Wrath and Glory is the upcoming 40K RPG, and if we learned one thing, it’s that it will be Broad and Inclusive.
Gen Con 50 was full of big reveals and announcements–one of the more exciting ones was a closer look at the upcoming 40K RPG, Wrath and Glory. We had a chance to talk with Ross Watson, a name longtime BoLS Fans might recognize, and have the scoop on what’s coming up. We’ve also dug up the Ulisses developer panel for you as well, which is definitely worth checking out–there’s a lot of cool stuff upcoming from these guys. They’re the ones responsible for the English versions of The Dark Eye, which is basically the D&D of Germany (and won the Silver ENnie for Best Setting), and they’re also bringing you the new TORG Eternity and Fading Suns. So quite the pedigree here, folks.
Most of the details are still a little vague, but the game is still a year or so away, so that’s to be expected. But here’s a few things we know for sure.
The game itself is designed to be very broad and inclusive–that’s basically the game’s catchphrase, but with good reason. The goal of the game is for players to be able to tell the kinds of 40K stories that are exciting, all the way from a squad of inept guardsmen trying to take on a mission that is way above their paygrade, to the Eldar rangers hunting down mystic relics and adventure, to the squad of veteran space marines stomping through a seemingly-empty space hulk. It’s an ambitious goal to try and have one system that’s expansive enough to include the full range of 40K possibilities (well, excepting Tyranids, of course), while also remaining balanced.
The Eversor, seen here, has great balance.
But they want to keep the game focused around campaigns–rather than having a separate line for Rogue Trader or Dark Heresy or whatever, they want to be able to have one game that can support all kinds of adventures. And campaigns are the way they’ll delineate the various parts of the game. What do they mean by campaign? Well, a good jumping off point for understanding what these are might be the Pathfinder Adventure Path system. Each campaign will have a series of linked adventures as well as new options for players and a look at the setting, kind of like the Adventure Path, Player’s Guide, and Campaign Setting books that accompany an adventure path.
Wrath and Glory’s campaigns also help to narrow the focus to one aspect of the 40K setting. Rather than say “here’s everything go for it” they’ll let players focus on a particular angle–the first one centers around the Imperium Nihilus, the region of space cut off by the Cicatrix Maledictum. There you’ll have the adventure that takes players into the Dark Imperium and beyond, but you’ll also see something like a Player’s Guide which will have all the options for players like new skills or abilities or races or what have you, capped off with a setting book that really explores that particular region of the galaxy. And that’s the plan per campaign at the moment. Again, the game isn’t out yet–but it sounds like they’ve really hit the ground running. Watson mentioned plans for another campaign–this one all about the Doom of the Eldar, before going on to talk about how he was hoping that this game would let us see the more unusual parts of the 40K setting.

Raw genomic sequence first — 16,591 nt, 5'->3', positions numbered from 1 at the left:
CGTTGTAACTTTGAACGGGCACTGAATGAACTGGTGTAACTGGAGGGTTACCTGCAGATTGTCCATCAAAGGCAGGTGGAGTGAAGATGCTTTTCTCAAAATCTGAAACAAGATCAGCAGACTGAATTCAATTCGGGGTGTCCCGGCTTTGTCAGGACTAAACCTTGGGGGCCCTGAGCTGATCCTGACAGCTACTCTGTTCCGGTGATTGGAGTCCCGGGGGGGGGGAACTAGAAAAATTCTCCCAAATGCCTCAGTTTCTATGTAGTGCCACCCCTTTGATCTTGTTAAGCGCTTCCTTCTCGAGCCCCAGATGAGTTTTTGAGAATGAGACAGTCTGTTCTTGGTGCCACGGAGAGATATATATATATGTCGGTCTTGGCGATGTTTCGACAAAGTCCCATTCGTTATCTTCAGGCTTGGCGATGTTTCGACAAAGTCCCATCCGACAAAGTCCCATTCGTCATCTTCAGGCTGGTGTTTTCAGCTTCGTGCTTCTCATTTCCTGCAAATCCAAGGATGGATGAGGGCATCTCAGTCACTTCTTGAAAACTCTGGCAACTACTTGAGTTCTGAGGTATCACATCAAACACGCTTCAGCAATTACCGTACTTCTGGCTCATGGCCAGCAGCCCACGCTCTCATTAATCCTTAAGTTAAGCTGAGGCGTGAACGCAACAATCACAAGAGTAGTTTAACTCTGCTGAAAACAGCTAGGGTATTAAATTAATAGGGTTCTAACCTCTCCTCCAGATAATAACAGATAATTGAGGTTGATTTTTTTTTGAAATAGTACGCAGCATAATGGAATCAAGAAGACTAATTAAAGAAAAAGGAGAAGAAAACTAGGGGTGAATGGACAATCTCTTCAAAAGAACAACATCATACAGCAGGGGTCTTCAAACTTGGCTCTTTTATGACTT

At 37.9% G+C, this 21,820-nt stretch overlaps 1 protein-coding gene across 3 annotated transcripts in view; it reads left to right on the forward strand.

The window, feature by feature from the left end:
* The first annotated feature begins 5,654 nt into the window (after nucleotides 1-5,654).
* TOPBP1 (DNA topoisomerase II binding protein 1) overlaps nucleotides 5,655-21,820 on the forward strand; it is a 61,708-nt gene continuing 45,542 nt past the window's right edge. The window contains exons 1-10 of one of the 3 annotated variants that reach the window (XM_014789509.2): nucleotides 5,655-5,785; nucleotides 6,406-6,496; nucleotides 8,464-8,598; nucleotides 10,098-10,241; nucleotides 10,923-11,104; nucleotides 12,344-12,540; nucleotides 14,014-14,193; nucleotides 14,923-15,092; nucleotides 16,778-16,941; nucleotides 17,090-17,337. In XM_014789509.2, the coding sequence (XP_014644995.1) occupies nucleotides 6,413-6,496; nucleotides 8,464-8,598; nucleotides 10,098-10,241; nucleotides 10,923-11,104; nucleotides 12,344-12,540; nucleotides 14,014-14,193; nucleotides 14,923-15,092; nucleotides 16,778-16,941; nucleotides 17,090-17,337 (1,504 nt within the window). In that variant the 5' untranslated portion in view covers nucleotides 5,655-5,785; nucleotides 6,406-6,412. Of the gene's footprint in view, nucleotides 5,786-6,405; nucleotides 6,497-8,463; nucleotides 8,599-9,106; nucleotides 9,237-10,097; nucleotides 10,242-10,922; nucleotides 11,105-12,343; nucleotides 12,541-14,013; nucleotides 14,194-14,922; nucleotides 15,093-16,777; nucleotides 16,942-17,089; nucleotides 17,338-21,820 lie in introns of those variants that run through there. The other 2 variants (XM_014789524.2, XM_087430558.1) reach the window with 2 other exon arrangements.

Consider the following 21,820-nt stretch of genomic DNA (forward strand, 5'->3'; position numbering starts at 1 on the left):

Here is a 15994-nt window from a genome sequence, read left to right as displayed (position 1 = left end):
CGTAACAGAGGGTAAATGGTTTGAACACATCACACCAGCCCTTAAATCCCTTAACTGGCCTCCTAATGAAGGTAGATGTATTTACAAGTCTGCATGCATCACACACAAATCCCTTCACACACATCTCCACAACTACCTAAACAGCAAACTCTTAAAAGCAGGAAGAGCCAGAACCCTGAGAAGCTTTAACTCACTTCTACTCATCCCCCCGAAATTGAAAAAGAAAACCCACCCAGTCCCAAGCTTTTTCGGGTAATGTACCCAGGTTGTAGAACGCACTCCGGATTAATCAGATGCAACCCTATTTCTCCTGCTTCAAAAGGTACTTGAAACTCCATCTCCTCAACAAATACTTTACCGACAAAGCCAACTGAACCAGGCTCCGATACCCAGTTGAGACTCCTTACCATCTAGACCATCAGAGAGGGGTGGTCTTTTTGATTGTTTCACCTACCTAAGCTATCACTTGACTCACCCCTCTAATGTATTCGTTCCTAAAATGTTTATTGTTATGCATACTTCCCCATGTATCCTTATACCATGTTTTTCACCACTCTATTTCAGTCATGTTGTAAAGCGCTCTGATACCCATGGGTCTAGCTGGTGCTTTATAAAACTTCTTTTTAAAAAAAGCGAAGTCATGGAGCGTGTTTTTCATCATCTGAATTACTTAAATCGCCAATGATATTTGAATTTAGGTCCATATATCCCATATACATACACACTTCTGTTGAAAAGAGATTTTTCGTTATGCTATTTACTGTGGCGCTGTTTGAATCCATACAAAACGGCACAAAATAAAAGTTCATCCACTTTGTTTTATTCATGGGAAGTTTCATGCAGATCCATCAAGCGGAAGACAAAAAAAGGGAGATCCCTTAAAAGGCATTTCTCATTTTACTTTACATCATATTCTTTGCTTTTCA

I’m real excited to see what that looks like. After all, the galaxy in 40K is full of possibilities. You have crazy artefact worlds full of ancient technology, weird Eldar webway ghosts, alien shrines, chaos-infected wastelands–we almost never see a planet after it’s been exterminatus’d–or going on some kind of Orky rampage. All of these could offer up a new perspective on the galaxy, which I’m excited to get into. Wrath and Glory might define the overarching theme of 40K, but there are so many different ways to come at it.
Players will be able to play as humans or xenos as they see fit. We can safely say that Humans, Aeiouldari, and Orks will be among the playable races, and we’ll probably see the other fun xenos types as well–harlequins and dark eldar were specifically mentioned, so keep your eyes peeled for those. Or don’t. The dark eldar will probably peel your eyes for you anyway.
Whatever it is, we’ll peel it! Stop by today for our patented triple-stacked service. That’s right, you get a Peeling, Scraping, and Flensing all for one convenient price.
The other big piece of news is that they’re working closely with the GW team to explore the story. While GW advances the timeline of the narrative, Wrath and Glory has a chance to flesh it out. To take a magnifying glass to a particular area of the galaxy, especially if they’re going to be releasing these setting books to accompany the campaign. The first adventure they’ve announced is an Anthology that takes you to different parts of the galaxy where you can do things like visit the Black Library, etc.
As far as actual mechanical details go–those are few and far between. Aside from the playable races and the fact that the game will be “broad and inclusive” and have rules for vehicles as well as for individual people. we don’t know much as of yet. The game’s central mechanic will be a bunch of d6-based dice pools that represent your various skills and allow the game to be “broad and inclusive.” The other big detail we know is that there will be a critical hit system, and it will be incredibly brutal, in keeping with the storied tradition of the 40K rpgs of yore.
You can watch the developer commentary below for the full details and some quetsions–but either way, this looks pretty exciting. Check back for more Wrath and Glory details.
Wrath and Glory info starts at 30:20
Wrath and Glory is slated for a release at Gen Con 2018.